Associate professor of genetics Don Tillman knows the best way to solve a problem is to approach it rationally and systematically. So when he decides it’s time to get married, he applies his considerable skills to finding a solution. For Don, this means a questionnaire that only his best match can answer correctly. Soon, he has over 300 completed forms, but is certain no applicant fulfils his requirements. Don’s mate Gene has superior knowledge of and experience with women, so when he offers to help choose a few likely candidates for the Wife Project, Don concedes he might be useful, and gives him the questionnaires. When Rosie Jarman knocks on Don’s office door – sent by Gene – Don naturally assumes she’s there for the Wife Project and asks her to have dinner with him. But Rosie is not at all suitable: she smokes, she arrives late and she’s a vegetarian.
Rosie has a problem of her own to solve: the true identity of her biological father. She has a few suspects in mind and Don is just the person to help. As Don embarks on the Father Project with Rosie, his carefully scheduled life steadily unravels, opening his eyes to a future he hadn’t thought he’d experience.
In choosing Don Tillman as the narrator of The Rosie Project, Graeme Simsion has blessed the literary world with a wonderful and unique character. Don has Asperger’s Syndrome, though he doesn’t recognise it himself, and this lends his narrative voice a brilliantly honest tone – since Don can’t help but relate the truth of any situation (as he sees it), he is almost the opposite of an unreliable narrator. Of course, Don’s exceptional view of the world often leads him to misconstrue actions and circumstances, and much of the book’s humour comes from reading between Don’s lines. He tells us that the role of buffoon is one he has chosen for himself, as a coping mechanism:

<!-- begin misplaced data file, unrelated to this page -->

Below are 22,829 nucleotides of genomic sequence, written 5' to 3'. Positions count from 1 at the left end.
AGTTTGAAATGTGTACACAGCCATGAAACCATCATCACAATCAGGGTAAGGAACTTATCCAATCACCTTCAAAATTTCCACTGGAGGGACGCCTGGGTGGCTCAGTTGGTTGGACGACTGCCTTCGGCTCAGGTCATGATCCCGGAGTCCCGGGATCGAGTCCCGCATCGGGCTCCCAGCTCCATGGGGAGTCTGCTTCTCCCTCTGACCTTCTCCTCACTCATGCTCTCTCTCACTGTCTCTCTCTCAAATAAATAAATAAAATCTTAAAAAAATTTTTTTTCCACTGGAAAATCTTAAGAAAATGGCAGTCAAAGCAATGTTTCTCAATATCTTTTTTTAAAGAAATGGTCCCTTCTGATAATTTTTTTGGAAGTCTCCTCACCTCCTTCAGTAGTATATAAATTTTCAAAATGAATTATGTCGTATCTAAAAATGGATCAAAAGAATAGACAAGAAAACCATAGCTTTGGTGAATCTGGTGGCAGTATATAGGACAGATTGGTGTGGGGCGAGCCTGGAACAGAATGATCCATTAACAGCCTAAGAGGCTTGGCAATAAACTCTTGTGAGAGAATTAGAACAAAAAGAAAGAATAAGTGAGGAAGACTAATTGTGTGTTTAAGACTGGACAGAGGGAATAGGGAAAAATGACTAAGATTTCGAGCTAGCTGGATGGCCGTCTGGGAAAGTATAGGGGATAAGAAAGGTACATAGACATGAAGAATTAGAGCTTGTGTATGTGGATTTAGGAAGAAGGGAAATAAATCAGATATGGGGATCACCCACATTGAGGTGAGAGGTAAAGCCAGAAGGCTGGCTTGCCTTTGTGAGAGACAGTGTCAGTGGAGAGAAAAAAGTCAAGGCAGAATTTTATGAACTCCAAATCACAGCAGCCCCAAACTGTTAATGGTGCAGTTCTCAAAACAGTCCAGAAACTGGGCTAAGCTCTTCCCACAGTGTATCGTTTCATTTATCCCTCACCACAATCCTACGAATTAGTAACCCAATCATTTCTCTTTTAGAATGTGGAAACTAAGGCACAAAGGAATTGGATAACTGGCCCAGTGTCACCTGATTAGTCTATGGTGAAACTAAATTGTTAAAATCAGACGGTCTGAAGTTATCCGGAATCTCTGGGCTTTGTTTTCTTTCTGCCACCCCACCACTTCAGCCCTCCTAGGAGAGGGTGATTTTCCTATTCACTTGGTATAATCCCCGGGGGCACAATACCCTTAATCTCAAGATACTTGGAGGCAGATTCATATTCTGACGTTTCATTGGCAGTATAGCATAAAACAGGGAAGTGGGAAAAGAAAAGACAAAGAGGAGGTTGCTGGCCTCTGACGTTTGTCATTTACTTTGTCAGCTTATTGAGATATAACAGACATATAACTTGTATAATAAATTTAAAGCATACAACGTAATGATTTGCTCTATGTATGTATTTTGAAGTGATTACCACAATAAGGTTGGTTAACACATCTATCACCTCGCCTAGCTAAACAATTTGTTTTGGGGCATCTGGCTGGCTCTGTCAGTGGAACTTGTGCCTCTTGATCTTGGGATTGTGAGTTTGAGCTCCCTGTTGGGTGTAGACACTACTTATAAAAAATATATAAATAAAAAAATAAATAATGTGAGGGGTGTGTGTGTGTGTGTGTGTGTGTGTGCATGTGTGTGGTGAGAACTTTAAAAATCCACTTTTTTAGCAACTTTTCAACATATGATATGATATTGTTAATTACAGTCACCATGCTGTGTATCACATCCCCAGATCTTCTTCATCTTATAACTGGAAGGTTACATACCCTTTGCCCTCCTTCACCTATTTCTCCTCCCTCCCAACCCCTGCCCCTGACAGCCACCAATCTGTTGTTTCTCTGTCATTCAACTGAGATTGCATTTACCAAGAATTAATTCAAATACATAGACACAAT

I had, to some extent, become comfortable with being socially odd. At school, I had been the unintentional class clown, and eventually the intentional one.
It is often said that it’s harder to write a funny book than it is to write a dramatic one, and it is a sign of Simsion’s skill that the comedy in The Rosie Project seems effortless. His knack for writing gentle humour and slapstick moments – the innovative use of a medical-school skeleton comes to mind – means that although we are essentially laughing at Don, we are still on his side.
As funny as the novel is, it is also a touching study of our innate desire for companionship and acceptance. Don is someone who has spent his life knowing he doesn’t fit in and devising appropriate coping mechanisms, and he decides that his wife should be someone compatible with his not-so-neurotypical personality, hence the questionnaire. It is only through the time he spends with Rosie – and Gene and his wife, Claudia – that he begins to understand it is more important to find a partner who will accept him as he is, rather than find someone with a matching personality. Rosie broadens Don’s horizons, and helps him see that he need not be as isolated as he has allowed himself to become; if he gives others the chance to know him, he will find more friends who accept him just as he is.
The Rosie Project is a tender, heart-warming and completely charming comedy that is a pure joy to read.
Graeme Simsion The Rosie Project Text Publishing 2013 PB 336pp $29.99
Kylie Mason is a freelance book editor based in Sydney. http://www.kyliemmason.com
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